What does it look like?
Mickey Mouse plant is a shrub that is usually 1-2m tall and has pimply-textured bark. Its name is due to the appearance of its fruit, which resemble the face of Mickey Mouse because the black berry-like fruits are attached to red sepals. It has oval leaves that are 13-50mm long and have finely-toothed margins. The young spring leaves are pinkish-bronze and mature to glossy green. It has bright yellow flowers about 20mm across, which precede the fruit.
In New Zealand, Mickey Mouse plant is an urban weed of gardens, derelict building sites and the under-storey and edges of forest. It is easily dispersed, and could spread from urban areas to other habitats. It is widespread in eastern Australia where it has invaded road sides, disturbed sites, waste areas, forests, forest margins, and riparian areas that are close to habitation. In Hawaii it is known to spread from initial plantings via bird-dispersed fruits.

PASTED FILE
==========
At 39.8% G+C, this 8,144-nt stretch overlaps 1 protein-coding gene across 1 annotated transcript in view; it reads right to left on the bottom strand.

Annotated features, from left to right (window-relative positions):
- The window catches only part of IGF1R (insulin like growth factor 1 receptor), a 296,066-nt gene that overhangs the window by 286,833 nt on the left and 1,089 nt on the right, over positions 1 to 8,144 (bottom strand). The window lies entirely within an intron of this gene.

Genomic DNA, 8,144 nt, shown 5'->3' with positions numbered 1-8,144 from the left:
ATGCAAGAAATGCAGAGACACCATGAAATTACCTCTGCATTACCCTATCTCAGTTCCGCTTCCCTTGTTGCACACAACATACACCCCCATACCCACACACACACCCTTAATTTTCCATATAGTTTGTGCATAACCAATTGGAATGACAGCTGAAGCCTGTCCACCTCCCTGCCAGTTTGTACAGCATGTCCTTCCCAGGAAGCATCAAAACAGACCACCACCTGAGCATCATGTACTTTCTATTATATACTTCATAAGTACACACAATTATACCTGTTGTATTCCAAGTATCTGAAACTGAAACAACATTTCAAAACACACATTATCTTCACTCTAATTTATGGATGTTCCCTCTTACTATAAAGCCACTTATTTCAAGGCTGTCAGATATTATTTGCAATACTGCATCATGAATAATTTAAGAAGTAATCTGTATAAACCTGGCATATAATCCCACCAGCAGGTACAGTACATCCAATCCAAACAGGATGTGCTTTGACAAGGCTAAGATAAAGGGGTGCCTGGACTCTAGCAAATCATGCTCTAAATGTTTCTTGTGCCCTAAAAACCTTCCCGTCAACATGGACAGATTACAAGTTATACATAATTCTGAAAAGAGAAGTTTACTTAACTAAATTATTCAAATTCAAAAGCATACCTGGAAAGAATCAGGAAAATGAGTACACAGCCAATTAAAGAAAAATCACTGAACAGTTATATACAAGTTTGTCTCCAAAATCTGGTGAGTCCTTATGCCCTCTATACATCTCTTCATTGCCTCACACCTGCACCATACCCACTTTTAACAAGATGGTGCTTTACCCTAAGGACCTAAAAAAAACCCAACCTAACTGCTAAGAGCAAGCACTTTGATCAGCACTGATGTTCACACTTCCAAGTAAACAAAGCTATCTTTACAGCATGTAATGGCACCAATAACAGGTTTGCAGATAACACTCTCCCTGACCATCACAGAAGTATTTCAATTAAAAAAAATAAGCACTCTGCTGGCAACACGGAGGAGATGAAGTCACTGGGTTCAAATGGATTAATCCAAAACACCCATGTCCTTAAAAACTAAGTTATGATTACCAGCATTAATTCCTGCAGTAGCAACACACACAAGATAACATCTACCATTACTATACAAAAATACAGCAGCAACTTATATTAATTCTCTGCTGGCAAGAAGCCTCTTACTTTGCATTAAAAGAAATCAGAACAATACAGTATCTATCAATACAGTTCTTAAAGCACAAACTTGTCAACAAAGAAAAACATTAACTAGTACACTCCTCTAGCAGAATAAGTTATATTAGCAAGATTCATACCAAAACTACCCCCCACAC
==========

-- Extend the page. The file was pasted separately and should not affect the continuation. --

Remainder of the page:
Why is it a problem?
Mickey Mouse plant can form a dense monoculture that prevents regeneration of native species. However, it does not tolerate frost.
Mickey Mouse plant reproduces mainly by seed. Germination experiments have suggested that although birds are important for dispersal, they are not essential for germination. Seed persistence is low, with less than 1% of seed remaining viable in the soil after six months.
The brightly coloured fruit are readily eaten and dispersed by birds and may also be dispersed in dumped garden waste or intentionally, by gardeners.